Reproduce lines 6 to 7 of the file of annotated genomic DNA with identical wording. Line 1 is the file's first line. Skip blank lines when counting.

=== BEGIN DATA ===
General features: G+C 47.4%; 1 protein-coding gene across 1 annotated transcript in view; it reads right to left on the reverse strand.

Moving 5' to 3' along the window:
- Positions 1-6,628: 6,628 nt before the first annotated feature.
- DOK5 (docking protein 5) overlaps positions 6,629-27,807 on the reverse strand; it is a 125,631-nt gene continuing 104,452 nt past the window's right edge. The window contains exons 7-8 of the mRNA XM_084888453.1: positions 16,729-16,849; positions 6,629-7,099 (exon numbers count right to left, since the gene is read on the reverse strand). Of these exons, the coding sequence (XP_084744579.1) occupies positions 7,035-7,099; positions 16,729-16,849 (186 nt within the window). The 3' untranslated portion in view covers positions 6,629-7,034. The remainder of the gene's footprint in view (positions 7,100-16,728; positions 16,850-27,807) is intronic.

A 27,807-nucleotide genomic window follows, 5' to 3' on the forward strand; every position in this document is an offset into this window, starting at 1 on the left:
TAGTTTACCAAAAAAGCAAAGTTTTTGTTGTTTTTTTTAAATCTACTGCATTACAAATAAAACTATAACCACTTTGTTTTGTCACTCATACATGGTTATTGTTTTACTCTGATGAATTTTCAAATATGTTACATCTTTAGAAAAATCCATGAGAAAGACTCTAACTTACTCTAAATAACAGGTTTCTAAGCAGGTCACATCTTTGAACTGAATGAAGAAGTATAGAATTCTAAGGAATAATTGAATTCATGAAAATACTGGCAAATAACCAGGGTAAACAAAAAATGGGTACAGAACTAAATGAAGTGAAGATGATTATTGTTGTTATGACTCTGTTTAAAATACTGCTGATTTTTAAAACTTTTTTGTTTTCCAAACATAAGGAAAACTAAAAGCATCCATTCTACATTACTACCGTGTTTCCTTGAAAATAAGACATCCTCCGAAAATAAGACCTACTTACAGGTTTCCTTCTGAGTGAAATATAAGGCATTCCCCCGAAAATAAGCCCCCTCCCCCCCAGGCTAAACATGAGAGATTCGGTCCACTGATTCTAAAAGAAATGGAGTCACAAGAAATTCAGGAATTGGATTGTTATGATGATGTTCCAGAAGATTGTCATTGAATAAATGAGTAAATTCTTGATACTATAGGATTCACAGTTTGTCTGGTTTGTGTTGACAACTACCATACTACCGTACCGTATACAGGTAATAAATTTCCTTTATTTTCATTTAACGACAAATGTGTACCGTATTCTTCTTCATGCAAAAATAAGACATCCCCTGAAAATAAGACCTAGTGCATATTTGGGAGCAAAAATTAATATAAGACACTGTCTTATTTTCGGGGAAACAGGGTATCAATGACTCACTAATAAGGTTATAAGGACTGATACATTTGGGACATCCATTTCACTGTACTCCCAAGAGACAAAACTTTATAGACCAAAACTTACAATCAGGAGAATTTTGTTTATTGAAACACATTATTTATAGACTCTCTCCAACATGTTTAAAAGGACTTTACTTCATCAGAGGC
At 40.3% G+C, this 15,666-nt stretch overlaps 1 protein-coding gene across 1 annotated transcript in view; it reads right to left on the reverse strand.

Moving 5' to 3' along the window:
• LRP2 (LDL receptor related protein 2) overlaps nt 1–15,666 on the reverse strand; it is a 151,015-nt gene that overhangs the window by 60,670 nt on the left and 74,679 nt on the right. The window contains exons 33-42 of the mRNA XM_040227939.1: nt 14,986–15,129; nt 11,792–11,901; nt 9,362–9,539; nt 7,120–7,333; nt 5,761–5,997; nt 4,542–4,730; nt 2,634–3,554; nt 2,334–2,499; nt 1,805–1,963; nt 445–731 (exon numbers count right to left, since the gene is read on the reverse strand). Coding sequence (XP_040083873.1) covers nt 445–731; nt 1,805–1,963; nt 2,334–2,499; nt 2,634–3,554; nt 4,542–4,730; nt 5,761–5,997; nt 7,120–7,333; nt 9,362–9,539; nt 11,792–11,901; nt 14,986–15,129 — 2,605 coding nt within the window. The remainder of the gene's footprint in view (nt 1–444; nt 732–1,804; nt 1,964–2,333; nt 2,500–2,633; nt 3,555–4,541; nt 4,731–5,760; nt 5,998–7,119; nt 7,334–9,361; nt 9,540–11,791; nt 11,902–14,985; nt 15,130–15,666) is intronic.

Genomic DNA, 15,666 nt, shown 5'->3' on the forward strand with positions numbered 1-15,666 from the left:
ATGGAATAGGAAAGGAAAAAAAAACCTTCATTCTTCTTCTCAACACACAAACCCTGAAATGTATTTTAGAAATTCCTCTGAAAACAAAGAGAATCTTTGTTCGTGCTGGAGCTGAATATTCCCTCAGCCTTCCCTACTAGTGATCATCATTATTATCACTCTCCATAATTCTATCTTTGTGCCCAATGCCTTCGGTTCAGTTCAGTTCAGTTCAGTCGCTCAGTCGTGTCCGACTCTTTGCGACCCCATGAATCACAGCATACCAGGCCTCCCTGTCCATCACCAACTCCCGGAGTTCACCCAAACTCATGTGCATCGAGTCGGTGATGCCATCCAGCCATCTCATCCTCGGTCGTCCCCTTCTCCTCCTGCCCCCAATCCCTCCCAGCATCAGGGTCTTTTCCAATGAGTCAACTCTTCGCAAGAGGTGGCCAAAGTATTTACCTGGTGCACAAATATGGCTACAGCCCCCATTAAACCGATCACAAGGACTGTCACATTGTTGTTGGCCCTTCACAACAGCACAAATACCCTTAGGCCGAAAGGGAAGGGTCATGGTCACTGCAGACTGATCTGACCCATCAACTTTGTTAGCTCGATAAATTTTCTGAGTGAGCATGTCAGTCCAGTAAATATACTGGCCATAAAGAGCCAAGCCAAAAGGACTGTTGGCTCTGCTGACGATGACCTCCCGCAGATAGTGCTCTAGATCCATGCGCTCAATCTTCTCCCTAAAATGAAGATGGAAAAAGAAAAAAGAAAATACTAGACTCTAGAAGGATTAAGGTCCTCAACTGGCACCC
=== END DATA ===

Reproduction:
TAGTTTACCAAAAAAGCAAAGTTTTTGTTGTTTTTTTTAAATCTACTGCATTACAAATAAAACTATAACCACTTTGTTTTGTCACTCATACATGGTTATTGTTTTACTCTGATGAATTTTCAAATATGTTACATCTTTAGAAAAATCCATGAGAAAGACTCTAACTTACTCTAAATAACAGGTTTCTAAGCAGGTCACATCTTTGAACTGAATGAAGAAGTATAGAATTCTAAGGAATAATTGAATTCATGAAAATACTGGCAAATAACCAGGGTAAACAAAAAATGGGTACAGAACTAAATGAAGTGAAGATGATTATTGTTGTTATGACTCTGTTTAAAATACTGCTGATTTTTAAAACTTTTTTGTTTTCCAAACATAAGGAAAACTAAAAGCATCCATTCTACATTACTACCGTGTTTCCTTGAAAATAAGACATCCTCCGAAAATAAGACCTACTTACAGGTTTCCTTCTGAGTGAAATATAAGGCATTCCCCCGAAAATAAGCCCCCTCCCCCCCAGGCTAAACATGAGAGATTCGGTCCACTGATTCTAAAAGAAATGGAGTCACAAGAAATTCAGGAATTGGATTGTTATGATGATGTTCCAGAAGATTGTCATTGAATAAATGAGTAAATTCTTGATACTATAGGATTCACAGTTTGTCTGGTTTGTGTTGACAACTACCATACTACCGTACCGTATACAGGTAATAAATTTCCTTTATTTTCATTTAACGACAAATGTGTACCGTATTCTTCTTCATGCAAAAATAAGACATCCCCTGAAAATAAGACCTAGTGCATATTTGGGAGCAAAAATTAATATAAGACACTGTCTTATTTTCGGGGAAACAGGGTATCAATGACTCACTAATAAGGTTATAAGGACTGATACATTTGGGACATCCATTTCACTGTACTCCCAAGAGACAAAACTTTATAGACCAAAACTTACAATCAGGAGAATTTTGTTTATTGAAACACATTATTTATAGACTCTCTCCAACATGTTTAAAAGGACTTTACTTCATCAGAGGC
At 40.3% G+C, this 15,666-nt stretch overlaps 1 protein-coding gene across 1 annotated transcript in view; it reads right to left on the reverse strand.